Last month I sat down and typed out the hardest thing I ever had to write: a farewell letter to my mother.
This past July my mother, Grace Groom, was diagnosed with a rare form of cancer, sarcoma, that had seeped into her bones. At first, things moved so gradually. When we picked her up to join us for the Fourth of July celebration, one of my sisters told me that Mom wasn’t feeling well. I didn’t think too much about it at the time, figuring it was the aches and pains of getting older. The following day my mother received the results of a biopsy that confirmed the presence of cancer.
The “c” word, though, was danced around rather carefully. Soon we found out that it was sarcoma, the more deadly and much rarer form of cancer, and not lymphoma.
How my mother contracted the disease is a mystery. Supposedly, radiation is to blame, although my mother was at a loss to explain how she could have come into contact with radiation.
My mother was taken to Memorial Sloan-Kettering Cancer Center in Manhattan a few times for chemotherapy treatments before, realizing it wasn’t doing any good, she put a stop to them. Her condition steadily deteriorated as the cancer did its terrible work.
She became bedridden, but she wasn’t alone. Staying at my sister Joanne’s place, she was visited by her four children, six grandchildren, other relatives and friends. Joanne, by the way, is a living saint. A registered nurse, she was at my mother’s side, day and night.
I wanted to say some things to my mother while she was still of sound mind and able to converse. Because I am a better writer than a speaker, I conveyed many of these thoughts to her with my pen. On Oct. 4, I wrote a letter that I handed to her to read at her leisure. I reiterated how loved she is by her children, how she has kept our family together, how during trying times she made things better for us through her thoughtfulness, her love and her understanding. I wrote that many of the virtuous qualities that can be found in her children can be attributed to her.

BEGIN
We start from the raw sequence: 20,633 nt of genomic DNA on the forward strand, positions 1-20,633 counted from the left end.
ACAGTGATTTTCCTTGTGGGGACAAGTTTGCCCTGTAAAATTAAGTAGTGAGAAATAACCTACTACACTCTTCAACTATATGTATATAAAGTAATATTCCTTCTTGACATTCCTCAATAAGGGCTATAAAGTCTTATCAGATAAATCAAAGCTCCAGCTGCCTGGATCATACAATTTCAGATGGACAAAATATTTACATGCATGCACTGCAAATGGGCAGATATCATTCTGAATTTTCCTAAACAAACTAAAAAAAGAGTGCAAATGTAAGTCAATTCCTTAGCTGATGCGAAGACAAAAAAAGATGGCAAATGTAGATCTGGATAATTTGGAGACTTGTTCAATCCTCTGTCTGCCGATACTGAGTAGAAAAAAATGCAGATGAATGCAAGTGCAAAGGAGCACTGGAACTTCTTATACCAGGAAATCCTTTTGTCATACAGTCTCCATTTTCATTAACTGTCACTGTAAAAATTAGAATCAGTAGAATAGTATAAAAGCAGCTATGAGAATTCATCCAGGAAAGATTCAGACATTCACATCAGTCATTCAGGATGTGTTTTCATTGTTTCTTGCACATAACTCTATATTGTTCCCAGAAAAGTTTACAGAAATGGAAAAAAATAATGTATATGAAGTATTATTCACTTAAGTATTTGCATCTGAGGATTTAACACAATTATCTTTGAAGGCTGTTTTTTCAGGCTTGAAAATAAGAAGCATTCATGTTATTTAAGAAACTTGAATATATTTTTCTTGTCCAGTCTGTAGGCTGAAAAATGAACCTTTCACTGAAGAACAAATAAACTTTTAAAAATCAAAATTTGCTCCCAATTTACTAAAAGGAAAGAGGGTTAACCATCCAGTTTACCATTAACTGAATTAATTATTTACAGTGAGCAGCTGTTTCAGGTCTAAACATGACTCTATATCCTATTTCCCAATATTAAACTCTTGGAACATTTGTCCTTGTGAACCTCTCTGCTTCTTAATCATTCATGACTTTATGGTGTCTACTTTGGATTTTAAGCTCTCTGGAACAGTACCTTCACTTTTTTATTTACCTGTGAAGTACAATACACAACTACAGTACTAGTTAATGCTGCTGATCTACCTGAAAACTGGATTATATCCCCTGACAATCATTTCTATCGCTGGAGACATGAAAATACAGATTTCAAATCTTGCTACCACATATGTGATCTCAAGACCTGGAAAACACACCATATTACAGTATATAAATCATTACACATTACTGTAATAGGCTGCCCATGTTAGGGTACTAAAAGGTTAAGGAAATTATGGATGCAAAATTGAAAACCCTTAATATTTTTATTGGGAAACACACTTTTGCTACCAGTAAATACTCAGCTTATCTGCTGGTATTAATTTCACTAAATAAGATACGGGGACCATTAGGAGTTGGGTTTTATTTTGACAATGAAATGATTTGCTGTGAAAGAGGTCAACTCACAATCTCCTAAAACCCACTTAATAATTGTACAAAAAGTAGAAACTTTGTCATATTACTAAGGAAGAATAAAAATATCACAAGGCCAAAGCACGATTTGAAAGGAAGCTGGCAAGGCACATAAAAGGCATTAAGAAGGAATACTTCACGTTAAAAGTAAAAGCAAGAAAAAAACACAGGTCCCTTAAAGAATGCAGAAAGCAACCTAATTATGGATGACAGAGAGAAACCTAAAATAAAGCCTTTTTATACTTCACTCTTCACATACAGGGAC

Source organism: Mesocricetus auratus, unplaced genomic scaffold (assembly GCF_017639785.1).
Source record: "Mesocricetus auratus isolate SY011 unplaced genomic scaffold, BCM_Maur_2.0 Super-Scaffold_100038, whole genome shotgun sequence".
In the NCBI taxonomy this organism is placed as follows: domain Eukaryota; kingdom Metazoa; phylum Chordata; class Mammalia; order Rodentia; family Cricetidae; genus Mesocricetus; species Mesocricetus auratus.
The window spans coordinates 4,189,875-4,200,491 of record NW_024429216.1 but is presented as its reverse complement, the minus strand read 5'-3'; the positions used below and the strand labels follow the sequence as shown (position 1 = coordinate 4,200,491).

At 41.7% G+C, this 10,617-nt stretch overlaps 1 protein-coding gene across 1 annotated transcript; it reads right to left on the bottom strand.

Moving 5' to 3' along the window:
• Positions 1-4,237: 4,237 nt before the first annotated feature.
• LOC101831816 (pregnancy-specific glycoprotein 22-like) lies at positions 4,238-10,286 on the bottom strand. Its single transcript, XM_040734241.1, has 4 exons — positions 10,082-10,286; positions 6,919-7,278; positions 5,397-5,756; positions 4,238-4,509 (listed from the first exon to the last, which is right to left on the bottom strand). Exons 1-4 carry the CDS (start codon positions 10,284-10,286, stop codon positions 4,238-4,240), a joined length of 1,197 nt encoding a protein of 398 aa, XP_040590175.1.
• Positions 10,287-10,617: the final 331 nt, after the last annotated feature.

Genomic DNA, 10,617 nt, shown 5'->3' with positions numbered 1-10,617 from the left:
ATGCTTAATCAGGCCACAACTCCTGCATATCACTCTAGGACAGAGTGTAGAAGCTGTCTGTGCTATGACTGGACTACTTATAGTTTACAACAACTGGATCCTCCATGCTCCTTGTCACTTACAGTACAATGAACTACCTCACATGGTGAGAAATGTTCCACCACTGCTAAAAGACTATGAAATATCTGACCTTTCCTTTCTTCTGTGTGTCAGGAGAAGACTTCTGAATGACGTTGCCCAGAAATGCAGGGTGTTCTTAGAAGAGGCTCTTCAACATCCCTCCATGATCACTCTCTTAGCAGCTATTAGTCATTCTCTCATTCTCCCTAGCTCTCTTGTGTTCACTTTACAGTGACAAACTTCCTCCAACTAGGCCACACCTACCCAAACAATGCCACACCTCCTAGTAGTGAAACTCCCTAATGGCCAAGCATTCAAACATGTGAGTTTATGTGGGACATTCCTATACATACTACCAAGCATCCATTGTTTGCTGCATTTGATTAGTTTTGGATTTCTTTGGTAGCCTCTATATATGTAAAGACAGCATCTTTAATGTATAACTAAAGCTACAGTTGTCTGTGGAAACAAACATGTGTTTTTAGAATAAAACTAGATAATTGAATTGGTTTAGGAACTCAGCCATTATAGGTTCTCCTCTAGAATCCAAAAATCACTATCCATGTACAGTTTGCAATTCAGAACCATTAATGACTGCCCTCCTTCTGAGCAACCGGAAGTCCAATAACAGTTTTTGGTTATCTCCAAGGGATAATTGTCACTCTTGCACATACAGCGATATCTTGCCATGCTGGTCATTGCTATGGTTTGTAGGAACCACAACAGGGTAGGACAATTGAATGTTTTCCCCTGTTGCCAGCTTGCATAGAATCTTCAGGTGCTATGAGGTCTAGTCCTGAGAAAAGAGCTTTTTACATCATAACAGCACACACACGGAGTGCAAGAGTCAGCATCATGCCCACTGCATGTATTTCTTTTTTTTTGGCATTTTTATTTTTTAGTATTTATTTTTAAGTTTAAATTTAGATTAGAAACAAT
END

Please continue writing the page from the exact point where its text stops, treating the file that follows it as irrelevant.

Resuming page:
Writing that letter brought back memories, like when my mother took to me to kindergarten for the first day of school, and when she joined us on a first-grade class trip to the Bronx Zoo. Then there was the time when I was in sixth grade and the school had me take an eye test and found that I needed eyeglasses. I told my mother it wasn’t my fault that the eye chart was blurry. She looked at me in amusement and said, “That’s your eyes!”
My mother told me she had read the letter and liked it. I could feel comfort in knowing that nothing was left unsaid before she passed away. All of her children told her they loved her and would see her again.
Then things started getting really bad. The hospice nurse told us it wouldn’t be long before my mother’s struggle came to an end.
Being a lover of history, I couldn’t help but think of the horrific death George Washington suffered. Lying on his deathbed, Washington told his doctor, “I die hard.”
My mother also suffered a hard death. She stopped taking food. She got to the point where she couldn’t talk or even move much, aside from slowly opening her eyes. Her organs were shutting down. She was dying in front of our eyes, and there was nothing we could do but pray that the end would mercifully come.
And it did. My mother drew her last breath at 10:48 a.m. on Election Day. She was 70 years old. Rain and tears fell when she was buried on Tuesday.
Nothing can quite prepare you for losing a parent. I learned that when my father died 25 months ago. You have only one father and one mother. But to watch your mother die a terrible death is beyond description. Now that it is over, my siblings and I are relieved and tired. We are relieved that my mother’s pain — a four-month nightmare — is over. The stress is exhausting and has taken its toll on all of us.
My mother was a kind-hearted, hard-working woman who cared deeply about her children and grandchildren. I closed the letter that I wrote to her with the following words: “All I want for you is what I’ve always wanted for you: peace and happiness. For all of the good that you have done, you deserve no less.
“With love always, your son Bob”
Bob Liepa is a sports editor for Times/Review NewsGroup. He can be reached at firstname.lastname@example.org.